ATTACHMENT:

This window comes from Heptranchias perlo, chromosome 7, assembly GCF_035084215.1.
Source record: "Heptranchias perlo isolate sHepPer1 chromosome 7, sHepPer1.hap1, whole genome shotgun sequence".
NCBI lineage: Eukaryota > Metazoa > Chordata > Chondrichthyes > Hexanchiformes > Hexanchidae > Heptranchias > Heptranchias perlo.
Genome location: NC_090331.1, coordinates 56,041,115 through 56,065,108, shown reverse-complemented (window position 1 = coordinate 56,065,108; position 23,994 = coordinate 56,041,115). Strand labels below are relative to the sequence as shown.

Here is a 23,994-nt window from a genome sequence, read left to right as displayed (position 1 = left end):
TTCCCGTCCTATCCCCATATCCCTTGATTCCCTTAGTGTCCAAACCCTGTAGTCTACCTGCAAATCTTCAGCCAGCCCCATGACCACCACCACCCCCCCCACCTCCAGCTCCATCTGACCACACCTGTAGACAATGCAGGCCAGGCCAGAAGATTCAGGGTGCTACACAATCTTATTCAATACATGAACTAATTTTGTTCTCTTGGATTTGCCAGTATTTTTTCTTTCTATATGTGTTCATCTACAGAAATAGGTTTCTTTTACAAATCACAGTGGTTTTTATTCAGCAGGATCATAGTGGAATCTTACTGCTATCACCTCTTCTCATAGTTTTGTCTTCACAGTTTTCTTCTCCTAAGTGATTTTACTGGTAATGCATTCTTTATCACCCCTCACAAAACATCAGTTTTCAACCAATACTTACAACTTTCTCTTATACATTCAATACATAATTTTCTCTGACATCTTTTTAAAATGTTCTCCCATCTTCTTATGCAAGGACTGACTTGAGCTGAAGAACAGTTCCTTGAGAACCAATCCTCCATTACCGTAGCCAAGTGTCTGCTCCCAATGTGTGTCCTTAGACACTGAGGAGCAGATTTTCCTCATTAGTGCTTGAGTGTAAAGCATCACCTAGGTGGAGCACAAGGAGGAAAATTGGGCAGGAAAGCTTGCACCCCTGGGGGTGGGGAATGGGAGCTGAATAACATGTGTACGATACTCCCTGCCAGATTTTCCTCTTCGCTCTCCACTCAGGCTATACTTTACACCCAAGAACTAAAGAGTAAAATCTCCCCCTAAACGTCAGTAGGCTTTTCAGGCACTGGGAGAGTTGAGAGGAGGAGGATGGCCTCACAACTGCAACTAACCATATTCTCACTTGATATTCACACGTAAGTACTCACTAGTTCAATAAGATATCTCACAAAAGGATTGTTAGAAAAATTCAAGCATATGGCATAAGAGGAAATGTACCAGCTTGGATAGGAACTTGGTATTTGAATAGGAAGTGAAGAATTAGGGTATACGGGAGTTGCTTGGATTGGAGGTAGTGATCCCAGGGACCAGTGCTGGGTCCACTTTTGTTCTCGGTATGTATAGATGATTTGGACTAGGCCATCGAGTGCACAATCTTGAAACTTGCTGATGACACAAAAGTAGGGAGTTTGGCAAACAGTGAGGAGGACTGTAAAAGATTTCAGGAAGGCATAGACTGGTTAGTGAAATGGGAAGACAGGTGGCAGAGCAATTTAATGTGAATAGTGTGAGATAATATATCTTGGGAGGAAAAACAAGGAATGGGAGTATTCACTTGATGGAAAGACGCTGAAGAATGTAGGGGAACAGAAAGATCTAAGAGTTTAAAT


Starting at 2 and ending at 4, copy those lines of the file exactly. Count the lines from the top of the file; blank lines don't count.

Source record: "Heptranchias perlo isolate sHepPer1 chromosome 7, sHepPer1.hap1, whole genome shotgun sequence".
NCBI lineage: Eukaryota > Metazoa > Chordata > Chondrichthyes > Hexanchiformes > Hexanchidae > Heptranchias > Heptranchias perlo.
Genome location: NC_090331.1, coordinates 56,041,115 through 56,065,108, shown reverse-complemented (window position 1 = coordinate 56,065,108; position 23,994 = coordinate 56,041,115). Strand labels below are relative to the sequence as shown.